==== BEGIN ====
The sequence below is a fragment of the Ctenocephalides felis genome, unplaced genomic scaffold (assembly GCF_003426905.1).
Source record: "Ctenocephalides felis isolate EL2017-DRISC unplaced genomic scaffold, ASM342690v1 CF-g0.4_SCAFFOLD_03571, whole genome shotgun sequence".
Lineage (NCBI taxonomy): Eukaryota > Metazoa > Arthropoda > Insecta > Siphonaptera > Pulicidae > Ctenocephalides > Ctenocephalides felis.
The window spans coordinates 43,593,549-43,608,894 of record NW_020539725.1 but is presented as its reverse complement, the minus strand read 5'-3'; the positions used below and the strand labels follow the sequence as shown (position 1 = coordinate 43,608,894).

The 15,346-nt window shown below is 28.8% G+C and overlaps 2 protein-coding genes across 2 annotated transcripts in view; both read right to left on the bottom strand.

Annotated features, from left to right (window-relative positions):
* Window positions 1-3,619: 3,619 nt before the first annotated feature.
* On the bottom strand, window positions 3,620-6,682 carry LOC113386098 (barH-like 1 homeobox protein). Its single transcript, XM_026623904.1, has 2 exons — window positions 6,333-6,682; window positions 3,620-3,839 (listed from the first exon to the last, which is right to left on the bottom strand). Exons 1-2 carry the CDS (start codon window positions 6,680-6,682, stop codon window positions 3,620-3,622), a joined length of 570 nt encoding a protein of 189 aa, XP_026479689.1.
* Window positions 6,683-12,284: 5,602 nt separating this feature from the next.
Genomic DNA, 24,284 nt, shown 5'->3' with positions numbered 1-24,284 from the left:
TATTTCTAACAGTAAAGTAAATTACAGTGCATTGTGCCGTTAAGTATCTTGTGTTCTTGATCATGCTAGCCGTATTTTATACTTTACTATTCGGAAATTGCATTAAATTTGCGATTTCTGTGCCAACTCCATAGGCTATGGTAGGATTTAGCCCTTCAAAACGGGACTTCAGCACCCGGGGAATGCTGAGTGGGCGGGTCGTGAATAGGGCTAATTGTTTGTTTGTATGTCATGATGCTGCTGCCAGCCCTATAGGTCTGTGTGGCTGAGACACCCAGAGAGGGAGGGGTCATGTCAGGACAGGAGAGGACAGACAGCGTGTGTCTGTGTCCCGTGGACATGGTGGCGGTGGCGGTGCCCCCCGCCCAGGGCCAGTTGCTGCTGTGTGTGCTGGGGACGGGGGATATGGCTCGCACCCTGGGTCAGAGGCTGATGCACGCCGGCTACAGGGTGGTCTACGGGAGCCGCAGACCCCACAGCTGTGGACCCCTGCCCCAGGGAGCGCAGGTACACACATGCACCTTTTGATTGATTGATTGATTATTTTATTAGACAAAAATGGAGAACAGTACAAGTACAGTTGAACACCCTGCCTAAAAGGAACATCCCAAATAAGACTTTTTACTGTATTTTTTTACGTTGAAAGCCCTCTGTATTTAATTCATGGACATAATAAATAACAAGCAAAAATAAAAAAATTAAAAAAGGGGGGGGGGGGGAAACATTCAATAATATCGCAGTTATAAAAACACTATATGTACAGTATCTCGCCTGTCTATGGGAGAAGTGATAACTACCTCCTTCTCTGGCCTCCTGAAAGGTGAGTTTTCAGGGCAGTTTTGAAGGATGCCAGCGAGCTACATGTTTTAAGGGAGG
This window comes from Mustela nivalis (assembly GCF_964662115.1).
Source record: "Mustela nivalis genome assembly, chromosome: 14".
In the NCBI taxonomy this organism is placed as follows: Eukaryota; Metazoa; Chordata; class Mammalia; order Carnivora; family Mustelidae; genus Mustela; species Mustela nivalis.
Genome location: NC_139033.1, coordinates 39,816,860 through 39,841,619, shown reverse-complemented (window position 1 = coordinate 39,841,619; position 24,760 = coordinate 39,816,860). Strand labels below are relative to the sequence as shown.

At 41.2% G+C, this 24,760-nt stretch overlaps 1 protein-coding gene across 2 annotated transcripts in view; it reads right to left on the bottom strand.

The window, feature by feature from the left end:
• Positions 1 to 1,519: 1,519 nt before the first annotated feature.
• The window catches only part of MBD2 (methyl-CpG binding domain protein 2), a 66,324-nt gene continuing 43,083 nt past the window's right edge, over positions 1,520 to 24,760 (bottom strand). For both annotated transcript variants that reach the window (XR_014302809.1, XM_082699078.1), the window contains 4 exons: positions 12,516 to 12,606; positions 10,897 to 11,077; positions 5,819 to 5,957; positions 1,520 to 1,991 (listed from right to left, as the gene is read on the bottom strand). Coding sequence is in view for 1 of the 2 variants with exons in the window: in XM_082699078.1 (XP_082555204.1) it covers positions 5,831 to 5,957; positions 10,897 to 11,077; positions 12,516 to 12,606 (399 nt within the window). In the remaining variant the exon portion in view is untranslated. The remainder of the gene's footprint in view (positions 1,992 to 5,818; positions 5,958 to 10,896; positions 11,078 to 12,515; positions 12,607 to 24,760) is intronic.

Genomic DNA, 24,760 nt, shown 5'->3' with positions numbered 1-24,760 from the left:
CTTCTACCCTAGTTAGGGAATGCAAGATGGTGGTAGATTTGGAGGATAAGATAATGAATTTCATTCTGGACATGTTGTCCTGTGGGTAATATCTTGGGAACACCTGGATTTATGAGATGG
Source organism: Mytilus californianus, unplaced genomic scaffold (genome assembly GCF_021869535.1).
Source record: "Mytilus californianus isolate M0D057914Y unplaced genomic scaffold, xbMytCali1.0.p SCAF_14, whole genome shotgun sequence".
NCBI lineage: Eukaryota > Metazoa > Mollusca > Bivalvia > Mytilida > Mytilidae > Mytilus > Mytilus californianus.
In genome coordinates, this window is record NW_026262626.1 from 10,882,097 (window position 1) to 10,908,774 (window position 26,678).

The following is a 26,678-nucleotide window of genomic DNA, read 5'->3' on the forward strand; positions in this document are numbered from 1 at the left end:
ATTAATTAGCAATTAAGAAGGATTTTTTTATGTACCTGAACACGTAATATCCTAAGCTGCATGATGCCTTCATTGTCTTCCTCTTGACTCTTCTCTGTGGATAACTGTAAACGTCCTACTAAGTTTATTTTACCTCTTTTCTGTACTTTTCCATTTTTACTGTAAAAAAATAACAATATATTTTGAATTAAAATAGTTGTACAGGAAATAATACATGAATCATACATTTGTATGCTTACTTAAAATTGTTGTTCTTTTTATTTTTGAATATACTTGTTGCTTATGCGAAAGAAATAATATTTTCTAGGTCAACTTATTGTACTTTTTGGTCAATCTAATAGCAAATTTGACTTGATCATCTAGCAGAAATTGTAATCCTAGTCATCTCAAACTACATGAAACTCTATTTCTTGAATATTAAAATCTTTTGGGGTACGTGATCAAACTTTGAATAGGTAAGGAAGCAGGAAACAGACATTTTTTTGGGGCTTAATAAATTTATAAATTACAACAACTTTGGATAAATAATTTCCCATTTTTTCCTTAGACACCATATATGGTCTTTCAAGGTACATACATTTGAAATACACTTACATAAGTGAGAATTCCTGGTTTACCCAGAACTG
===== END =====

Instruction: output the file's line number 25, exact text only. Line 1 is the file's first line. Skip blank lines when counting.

In genome coordinates, this window is record NW_026262626.1 from 10,882,097 (window position 1) to 10,908,774 (window position 26,678).